While stored cord blood may benefit an unrelated donor if a match presents itself – unbeknownst to the donor family - it also may be collected and stored to someday be used by the donor child (or possibly a sibling or other relative) if he or she ever developed certain disorders or diseases. By collecting and storing this blood, potentially life-saving stem cells are preserved.
Cord blood collection and storage for a donor family’s own use is conducted by private blood banks. These companies argue that the procedure is a harmless but possibly life-saving insurance policy in case a donor child ever develops certain diseases. However, many of the most prominent and authoritative medical associations do not suggest the procedure for most potential donors. While they often will not prohibit a family from storing cord blood for future use, they do tell their patients that the potential benefits are very remote compared with the costs. One reason for this is that the diseases and conditions that may be treated with a cord blood transplant are very rare.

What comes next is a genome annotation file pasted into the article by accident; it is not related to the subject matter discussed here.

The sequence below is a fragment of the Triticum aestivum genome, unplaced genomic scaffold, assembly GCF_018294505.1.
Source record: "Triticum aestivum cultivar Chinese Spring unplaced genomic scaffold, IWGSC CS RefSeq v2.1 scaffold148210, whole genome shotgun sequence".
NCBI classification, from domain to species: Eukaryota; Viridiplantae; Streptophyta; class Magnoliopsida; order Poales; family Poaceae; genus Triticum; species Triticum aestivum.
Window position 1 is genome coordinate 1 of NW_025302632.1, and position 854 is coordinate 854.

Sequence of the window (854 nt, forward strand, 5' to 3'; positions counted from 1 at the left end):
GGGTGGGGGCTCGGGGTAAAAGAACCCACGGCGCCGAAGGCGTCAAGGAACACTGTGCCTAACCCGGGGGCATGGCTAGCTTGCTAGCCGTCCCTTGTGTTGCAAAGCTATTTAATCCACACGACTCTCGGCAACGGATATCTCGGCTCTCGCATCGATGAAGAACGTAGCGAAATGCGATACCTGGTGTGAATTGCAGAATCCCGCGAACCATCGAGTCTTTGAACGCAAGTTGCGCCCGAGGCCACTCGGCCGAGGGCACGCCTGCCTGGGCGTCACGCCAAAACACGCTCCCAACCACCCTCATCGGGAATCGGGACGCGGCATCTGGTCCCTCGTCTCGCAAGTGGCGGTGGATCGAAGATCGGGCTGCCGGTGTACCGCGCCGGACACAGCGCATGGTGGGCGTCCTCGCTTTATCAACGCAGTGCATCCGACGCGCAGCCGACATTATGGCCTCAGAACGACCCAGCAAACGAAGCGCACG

And, while the chances of ever using privately banked cord blood are extremely small, the costs are very expensive. While prices vary, typical charges include up to $1,800 for the initial collection and processing and annual storage fees of about $100. Medical professionals believe that cord blood may be good for up to 10 years, but researchers do not know how long the cells will last after that mark.